Fund to alleviate pressure on NHS mental health services awards £725,000 to community groups

DORSET Community Foundation has awarded more than £725,000 to 22 groups whose work helps prevent people developing serious mental health problems.
The Community Wellbeing and Mental Health fund, run in collaboration with NHS Dorset and Community Action Network (CAN), was set up to support groups running community based, non-clinical services and activities that help adults improve their wellbeing and mental health and assist those living with mental health conditions to aid their recovery.
The fund is designed to reduce pressure on the NHS and complement the Access Wellbeing programme, a new way of delivering mental health and wellbeing services in Dorset, in partnership with the NHS, councils and the voluntary and community sector.
Among the groups it has supported is Options Wellbeing Trust in Bournemouth, which has been awarded £59,000 over two years to launch a peer support network for people with eating disorders. The trust will support people though free sessions led by trained volunteers with experience of eating disorders, a closed Facebook  group and an online portal. The NHS in Dorset has seen referrals for eating disorders rise by 53 per cent since the pandemic, with 100 a week coming in.
Wendy Lee, the trust’s Head of Health and Wellbeing, said: “The grant is fantastic, we would not have been able to launch this network without it. By fostering a supportive community and providing ongoing support, our interventions promote long-term mental health stability, minimising the need for emergency or acute care from NHS services who are currently extremely overwhelmed.”
Access Dorset has been awarded £60,000 over two years to run its activity sessions for people with both physical and mental disabilities at The Bridge community centre in Bournemouth. The group is led by its users who help choose the programme of activities, which include art, drama, gardening, DIY and cookery.
Chief executive Jonathan Waddington-Jones said people with disabilities can become isolated and suffer a decline in mental health without somewhere to meet new people and enjoy fresh challenges.
“The grant is going to be transformational in what we can provide for the disabled people we support,” he said. “It's a huge boost not only in cash terms but in terms of recognition of the good work that we're doing here – and it's a huge boost for staff morale as well as direct benefit to our beneficiaries.”
Wild and Free Therapy in Boscombe has been awarded £4,300 over a year to run beach and sea activities for parents and carers of children with disabilities. The group will run programmes of six mindful sessions, to include surfing, wild swimming, paddle-boarding and beach yoga, aimed at combating the mental and physical challenges faced by those with an intensive caring role. It also hopes to run more casual 'drop-in' sessions.
Director Emily Sutton said: “This grant will allow us to engender a process of change using 'blue space therapy', for those with an unpaid caring role to help to lessen mental and physical health issues and reduce isolation. We empower carers with tools to combat low confidence and self-esteem, and grow in self-worth and resilience, while building a lasting community."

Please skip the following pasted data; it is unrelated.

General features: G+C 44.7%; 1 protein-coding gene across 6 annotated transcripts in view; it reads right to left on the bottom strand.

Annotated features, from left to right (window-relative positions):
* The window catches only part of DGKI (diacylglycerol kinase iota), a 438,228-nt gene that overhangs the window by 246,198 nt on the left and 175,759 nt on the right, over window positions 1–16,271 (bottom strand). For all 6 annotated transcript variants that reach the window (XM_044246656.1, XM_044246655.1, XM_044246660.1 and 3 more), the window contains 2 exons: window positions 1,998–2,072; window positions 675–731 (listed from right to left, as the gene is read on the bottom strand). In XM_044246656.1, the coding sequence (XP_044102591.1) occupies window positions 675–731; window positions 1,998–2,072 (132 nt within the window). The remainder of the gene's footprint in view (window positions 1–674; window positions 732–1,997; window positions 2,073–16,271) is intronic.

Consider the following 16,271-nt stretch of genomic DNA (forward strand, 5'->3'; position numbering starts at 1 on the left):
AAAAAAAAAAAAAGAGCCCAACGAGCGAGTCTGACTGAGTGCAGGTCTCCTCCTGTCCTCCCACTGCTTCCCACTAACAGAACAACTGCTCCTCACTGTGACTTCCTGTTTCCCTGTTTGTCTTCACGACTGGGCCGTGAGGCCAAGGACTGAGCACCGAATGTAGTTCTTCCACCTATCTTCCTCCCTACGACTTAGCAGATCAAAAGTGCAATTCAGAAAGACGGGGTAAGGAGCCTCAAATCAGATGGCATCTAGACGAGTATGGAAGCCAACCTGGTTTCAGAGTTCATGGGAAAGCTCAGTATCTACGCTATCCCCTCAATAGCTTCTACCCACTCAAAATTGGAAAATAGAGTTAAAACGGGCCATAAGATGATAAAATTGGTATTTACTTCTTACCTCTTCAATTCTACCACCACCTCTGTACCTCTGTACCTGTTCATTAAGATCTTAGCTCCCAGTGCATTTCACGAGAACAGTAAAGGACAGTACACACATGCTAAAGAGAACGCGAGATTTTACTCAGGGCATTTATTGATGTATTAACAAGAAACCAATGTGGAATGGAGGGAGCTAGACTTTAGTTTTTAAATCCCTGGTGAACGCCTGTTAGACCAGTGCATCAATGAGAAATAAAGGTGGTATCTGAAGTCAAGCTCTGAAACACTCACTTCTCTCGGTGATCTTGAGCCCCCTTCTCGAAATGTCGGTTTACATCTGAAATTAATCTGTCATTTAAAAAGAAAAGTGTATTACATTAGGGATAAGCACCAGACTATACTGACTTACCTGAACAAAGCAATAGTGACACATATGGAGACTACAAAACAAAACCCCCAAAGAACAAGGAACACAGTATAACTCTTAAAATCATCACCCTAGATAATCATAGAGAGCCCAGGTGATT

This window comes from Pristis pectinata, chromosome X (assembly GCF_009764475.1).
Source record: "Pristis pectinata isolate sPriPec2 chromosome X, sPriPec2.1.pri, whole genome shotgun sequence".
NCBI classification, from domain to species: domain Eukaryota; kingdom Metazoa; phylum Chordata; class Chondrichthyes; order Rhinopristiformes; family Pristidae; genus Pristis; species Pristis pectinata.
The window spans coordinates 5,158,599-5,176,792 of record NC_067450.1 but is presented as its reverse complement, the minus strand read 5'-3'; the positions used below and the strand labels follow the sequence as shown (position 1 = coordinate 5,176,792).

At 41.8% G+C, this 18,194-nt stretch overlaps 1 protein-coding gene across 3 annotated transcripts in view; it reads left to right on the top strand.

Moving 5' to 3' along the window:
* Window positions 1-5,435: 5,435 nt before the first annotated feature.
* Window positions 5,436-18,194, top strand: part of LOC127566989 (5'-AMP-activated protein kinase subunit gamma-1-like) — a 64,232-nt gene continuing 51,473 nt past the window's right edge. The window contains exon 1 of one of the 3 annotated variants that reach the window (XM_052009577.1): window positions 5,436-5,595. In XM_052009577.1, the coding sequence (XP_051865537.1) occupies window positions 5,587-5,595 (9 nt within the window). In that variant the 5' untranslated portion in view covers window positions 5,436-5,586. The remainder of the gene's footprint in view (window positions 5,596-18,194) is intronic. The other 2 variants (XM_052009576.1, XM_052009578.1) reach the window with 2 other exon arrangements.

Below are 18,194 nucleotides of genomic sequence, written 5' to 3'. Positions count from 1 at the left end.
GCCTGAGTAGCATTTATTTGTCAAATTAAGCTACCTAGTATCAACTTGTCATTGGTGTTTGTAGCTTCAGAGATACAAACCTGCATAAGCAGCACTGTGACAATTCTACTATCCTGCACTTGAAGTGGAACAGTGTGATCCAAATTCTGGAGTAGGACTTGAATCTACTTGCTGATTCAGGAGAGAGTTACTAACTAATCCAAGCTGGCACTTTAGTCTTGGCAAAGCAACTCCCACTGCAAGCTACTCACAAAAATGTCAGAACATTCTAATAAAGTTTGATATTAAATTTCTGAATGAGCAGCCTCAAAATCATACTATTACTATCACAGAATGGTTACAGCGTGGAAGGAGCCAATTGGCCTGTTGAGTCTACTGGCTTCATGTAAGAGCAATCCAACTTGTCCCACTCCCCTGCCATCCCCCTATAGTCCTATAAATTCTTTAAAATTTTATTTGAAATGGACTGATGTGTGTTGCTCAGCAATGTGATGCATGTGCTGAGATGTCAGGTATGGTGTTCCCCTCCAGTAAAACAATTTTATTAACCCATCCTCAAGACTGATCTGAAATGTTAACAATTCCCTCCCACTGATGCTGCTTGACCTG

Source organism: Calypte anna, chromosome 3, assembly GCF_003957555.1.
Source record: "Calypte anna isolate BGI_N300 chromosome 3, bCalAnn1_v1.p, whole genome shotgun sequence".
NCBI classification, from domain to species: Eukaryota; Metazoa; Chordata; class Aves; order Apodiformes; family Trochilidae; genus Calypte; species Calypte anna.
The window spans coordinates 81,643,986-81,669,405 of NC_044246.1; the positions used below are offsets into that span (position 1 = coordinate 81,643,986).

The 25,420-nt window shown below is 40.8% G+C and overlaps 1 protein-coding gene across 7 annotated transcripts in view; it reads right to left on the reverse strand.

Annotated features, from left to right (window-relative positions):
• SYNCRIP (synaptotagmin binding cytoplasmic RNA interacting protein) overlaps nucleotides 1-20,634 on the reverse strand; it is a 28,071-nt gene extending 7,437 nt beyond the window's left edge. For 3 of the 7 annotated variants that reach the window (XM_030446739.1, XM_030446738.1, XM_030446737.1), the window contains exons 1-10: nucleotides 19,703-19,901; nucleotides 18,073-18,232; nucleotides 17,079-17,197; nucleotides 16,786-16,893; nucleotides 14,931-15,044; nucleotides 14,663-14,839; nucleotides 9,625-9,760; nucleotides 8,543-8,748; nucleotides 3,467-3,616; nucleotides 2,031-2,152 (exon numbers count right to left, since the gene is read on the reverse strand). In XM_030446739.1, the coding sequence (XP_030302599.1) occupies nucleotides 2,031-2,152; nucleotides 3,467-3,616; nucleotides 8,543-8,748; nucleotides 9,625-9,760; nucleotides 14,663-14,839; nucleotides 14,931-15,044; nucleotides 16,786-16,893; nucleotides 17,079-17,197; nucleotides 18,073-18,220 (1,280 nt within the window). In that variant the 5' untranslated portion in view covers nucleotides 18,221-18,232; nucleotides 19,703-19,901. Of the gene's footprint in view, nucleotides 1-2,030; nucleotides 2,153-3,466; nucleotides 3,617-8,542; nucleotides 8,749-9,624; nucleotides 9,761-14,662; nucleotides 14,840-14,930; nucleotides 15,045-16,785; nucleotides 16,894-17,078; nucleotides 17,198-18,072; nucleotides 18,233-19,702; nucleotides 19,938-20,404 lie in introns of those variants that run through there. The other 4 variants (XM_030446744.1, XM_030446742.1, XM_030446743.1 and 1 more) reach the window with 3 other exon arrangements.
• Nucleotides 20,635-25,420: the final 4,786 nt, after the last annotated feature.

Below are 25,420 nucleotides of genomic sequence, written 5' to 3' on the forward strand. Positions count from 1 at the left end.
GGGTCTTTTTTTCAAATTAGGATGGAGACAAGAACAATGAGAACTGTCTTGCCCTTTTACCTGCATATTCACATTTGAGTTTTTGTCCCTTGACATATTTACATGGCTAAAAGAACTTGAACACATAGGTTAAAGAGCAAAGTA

A £79,000 grant over two years to Sexual Trauma and Recovery Services (STARS Dorset) in Dorchester and Poole, will fund an administrator to run a series of support groups for people who have suffered people across the county who have experienced sexual violence or domestic abuse.
The groups will include workshops covering grounding techniques, anxiety management, anchors and trauma response as well as creative sessions. Empowerment groups will look at building on skills and positive thoughts to raise self-esteem, self-confidence and how to establish a self-care practice as part of every day.
Chief executive Helen Stevens said: “Our range of activities will ensure more holistic, wrap-around care for clients, will help build resilience and positive coping strategies building self-esteem, self-confidence and empowering clients to feel in control of their emotional wellbeing.”
CAN is helping successful applicants with project implementation and evaluation and will bring them together for networking to share strengths, identify challenges and learn together, as well as connecting them to broader support such as hubs and wellbeing coordinators. Chief executive Karen Loftus said: “We’ve been championing the role of charities and community groups in supporting good mental health for many years, so we’re delighted to be working in partnership to ensure they have the knowledge and tools to effectively deliver innovative pieces of work.”
Dorset Community Foundation chief executive Grant Robson added: “This fund has been a major piece of work for us and we are delighted that, because of our expert knowledge of the voluntary sector in Dorset, we’ve been able to deliver a programme alongside CAN that meets NHS Dorset’s objectives.”
There will be a second application round in the summer for grants up to £10,000.
Find out more about the work of Dorset Community Foundation here.

Pictured: Wild and Free Therapy in Boscombe has been awarded £4,300 over a year to run beach and sea activities for parents and carers of children with disabilities

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